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Beginners Guide to Geology
This guide is aimed at beginners in the study of geology which is the study of the origin, history and structure of the Earth, and for anyone interested in minerals and gemstones, like me, is a must to take up either as a hobby or a career. To understand how minerals are formed, it is necessary to have a basic grounding in geology, to be able to recognise the types of rocks and the crystals formed millions of years ago within.
In each different type of rock are different crystals, depending on the chemical elements contained within the rocks.
The Earth is entirely made up of elements and minerals which are mixtures of elements.
There are 90 known elements, as laid out on the Periodic Table of Elements that you may remember from science classes at school.
At the present time, there are 3,700 known minerals, with new discoveries each and every year as scientific equipment gets better.
Our world is made up of rocks, molten or otherwise. From where we stand on the surface of the earth, there is a massive 10 miles of solid bedrock below us. Contained within this are minerals.
These 10 miles (the distance is shallower in the depth of the oceans) are called the crust.
Below the crust is the mantle. The mantle is 1,800 miles deep. The deeper you go, the hotter the bedrock becomes.
Below the mantle is the 3,000 mile outer core which is made of molten rock, consisting of mostly iron and nickel.
At the inner core it is reckoned to be solid rock once again, with a depth of 900 miles. It is believed to be made up of mostly iron, with a little nickel thrown in.
There is 4000 miles between where you are standing and the centre of the Earth.
The planet is millions of years old. There are various scientific theories as to how the Earth formed, and no-one knows for certain. The Big Bang Theory sounds the most plausible.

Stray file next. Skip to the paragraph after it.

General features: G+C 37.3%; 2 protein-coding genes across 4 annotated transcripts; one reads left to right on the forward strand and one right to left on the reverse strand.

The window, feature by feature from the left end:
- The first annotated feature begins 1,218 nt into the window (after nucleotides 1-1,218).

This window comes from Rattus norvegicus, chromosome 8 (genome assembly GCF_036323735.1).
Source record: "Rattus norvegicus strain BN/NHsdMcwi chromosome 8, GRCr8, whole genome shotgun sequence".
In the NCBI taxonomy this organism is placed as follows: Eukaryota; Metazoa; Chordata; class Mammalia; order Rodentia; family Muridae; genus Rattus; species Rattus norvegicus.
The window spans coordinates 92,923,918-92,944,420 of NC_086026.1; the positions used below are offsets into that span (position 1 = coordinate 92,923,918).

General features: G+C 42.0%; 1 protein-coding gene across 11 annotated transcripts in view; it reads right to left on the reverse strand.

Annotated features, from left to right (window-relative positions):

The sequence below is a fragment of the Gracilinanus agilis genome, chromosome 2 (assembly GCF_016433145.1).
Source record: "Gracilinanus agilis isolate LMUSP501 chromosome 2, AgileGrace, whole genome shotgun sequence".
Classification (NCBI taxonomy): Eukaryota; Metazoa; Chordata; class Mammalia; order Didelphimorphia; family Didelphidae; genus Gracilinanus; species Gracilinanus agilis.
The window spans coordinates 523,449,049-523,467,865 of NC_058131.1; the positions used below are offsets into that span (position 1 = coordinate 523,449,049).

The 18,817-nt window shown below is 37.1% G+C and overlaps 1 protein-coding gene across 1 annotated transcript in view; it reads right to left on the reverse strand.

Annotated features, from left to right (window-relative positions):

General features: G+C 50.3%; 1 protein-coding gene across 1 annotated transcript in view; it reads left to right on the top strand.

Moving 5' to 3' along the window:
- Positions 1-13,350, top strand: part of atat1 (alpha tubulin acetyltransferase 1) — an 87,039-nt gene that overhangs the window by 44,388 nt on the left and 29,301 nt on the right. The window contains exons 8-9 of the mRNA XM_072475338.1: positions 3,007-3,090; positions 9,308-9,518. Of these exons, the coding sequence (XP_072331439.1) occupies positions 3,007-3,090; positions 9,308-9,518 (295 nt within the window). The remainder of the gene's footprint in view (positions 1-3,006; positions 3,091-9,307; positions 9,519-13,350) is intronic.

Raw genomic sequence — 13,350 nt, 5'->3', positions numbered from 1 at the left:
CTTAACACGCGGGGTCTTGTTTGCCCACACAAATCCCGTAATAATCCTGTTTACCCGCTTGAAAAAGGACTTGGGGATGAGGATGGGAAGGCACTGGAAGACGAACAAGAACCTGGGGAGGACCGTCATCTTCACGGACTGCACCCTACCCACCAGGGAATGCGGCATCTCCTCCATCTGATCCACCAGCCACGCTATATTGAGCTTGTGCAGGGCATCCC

However, it is generally accepted that the Earth formed 4½ billion years ago (4,600,000,000) and that at the time of forming it was super hot.
We know there have been several Ice Ages since then and all have shaped the Earth as we know it.
Volcanoes push molten lava out from the outer core through weaknesses in the Earth’s mantle causing mountain ranges to form, while glaciers change the shape of whole mountains.
Shifts in the tectonic plates of the world have also moved continents and land masses to where they are today. The existence of tectonic plates is a modern day theory to explain this phenomenon.
There are reckoned to be 8 large tectonic plates.
· North American
· South American
And many various smaller ones
· Juan de Fuca
· And more
Scientific tests have proven that they are all moving, very slowly and at various rates. Over the millions of years the Earth has been in existence they may have re-organised themselves many times. The tectonic plates sit on the surface of the Earth’s mantle.
Where they move away from each other, molten rock, called magma, from the mantle may escape through, and this may form new mountain ranges, or new islands or land masses when it occurs at sea. This is where strong volcanic activity is present.
When they move towards each other, they cause earthquakes, which as we all know are devastating to life on the Earth’s surface.
On these giant tectonic plates lie many fissures and faults, which cause weaknesses within the plates. These are known as fault lines, along which earthquakes periodically occur.
Rocks are made up of three types
Sedimentary rock is the youngest type of rock, and is the type that has been carried along on river beds, or swept down mountains by glacial activity. The effects of wind and water erosion swept this rock off the old bedrock or extrusive rock (rocks that we can see – mountains etc) and over a period of several million (or even 1000s) years, compaction of this gravel, or old vegetation and other waste matter turned to solid rock.
Igneous rock is the oldest type of rock on Earth. Formed as the name suggests, from fire, igneous rock is solidified molten magma, and is widespread throughout the planet, proof of our fiery-hot beginnings. 95% of the earth’s crust is made up of igneous rock.
Metamorphic rock is, as its name suggests, rock that has
been changed. Heat and pressure deep under the Earth’s surface has mixed igneous rock with sedimentary rock
and the result is metamorphic rock, within which are found many of the world’s
minerals and crystals.